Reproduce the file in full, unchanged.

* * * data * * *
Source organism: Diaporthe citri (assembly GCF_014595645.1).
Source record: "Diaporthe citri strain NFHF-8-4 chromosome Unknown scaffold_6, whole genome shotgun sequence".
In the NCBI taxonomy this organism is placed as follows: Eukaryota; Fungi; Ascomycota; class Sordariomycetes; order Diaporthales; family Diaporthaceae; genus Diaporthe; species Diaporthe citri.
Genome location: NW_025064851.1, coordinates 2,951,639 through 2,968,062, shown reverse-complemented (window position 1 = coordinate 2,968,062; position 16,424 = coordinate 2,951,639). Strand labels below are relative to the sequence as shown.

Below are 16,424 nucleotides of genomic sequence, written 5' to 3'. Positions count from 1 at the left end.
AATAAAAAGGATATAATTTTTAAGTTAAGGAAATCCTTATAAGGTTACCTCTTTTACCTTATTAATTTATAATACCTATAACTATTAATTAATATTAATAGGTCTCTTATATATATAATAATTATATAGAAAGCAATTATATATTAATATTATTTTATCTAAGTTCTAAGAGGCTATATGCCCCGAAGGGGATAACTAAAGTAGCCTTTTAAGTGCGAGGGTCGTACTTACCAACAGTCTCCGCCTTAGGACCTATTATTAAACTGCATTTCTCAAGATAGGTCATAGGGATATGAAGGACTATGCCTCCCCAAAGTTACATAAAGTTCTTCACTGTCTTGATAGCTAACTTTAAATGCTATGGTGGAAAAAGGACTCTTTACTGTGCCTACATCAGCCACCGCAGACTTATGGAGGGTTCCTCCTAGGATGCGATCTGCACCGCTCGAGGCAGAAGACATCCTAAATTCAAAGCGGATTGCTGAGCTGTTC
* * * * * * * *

Source organism: Diaporthe citri (assembly GCF_014595645.1).
Source record: "Diaporthe citri strain NFHF-8-4 chromosome Unknown scaffold_6, whole genome shotgun sequence".
In the NCBI taxonomy this organism is placed as follows: Eukaryota; Fungi; Ascomycota; class Sordariomycetes; order Diaporthales; family Diaporthaceae; genus Diaporthe; species Diaporthe citri.
Genome location: NW_025064851.1, coordinates 2,951,639 through 2,968,062, shown reverse-complemented (window position 1 = coordinate 2,968,062; position 16,424 = coordinate 2,951,639). Strand labels below are relative to the sequence as shown.

Below are 16,424 nucleotides of genomic sequence, written 5' to 3'. Positions count from 1 at the left end.
AATAAAAAGGATATAATTTTTAAGTTAAGGAAATCCTTATAAGGTTACCTCTTTTACCTTATTAATTTATAATACCTATAACTATTAATTAATATTAATAGGTCTCTTATATATATAATAATTATATAGAAAGCAATTATATATTAATATTATTTTATCTAAGTTCTAAGAGGCTATATGCCCCGAAGGGGATAACTAAAGTAGCCTTTTAAGTGCGAGGGTCGTACTTACCAACAGTCTCCGCCTTAGGACCTATTATTAAACTGCATTTCTCAAGATAGGTCATAGGGATATGAAGGACTATGCCTCCCCAAAGTTACATAAAGTTCTTCACTGTCTTGATAGCTAACTTTAAATGCTATGGTGGAAAAAGGACTCTTTACTGTGCCTACATCAGCCACCGCAGACTTATGGAGGGTTCCTCCTAGGATGCGATCTGCACCGCTCGAGGCAGAAGACATCCTAAATTCAAAGCGGATTGCTGAGCTGTTC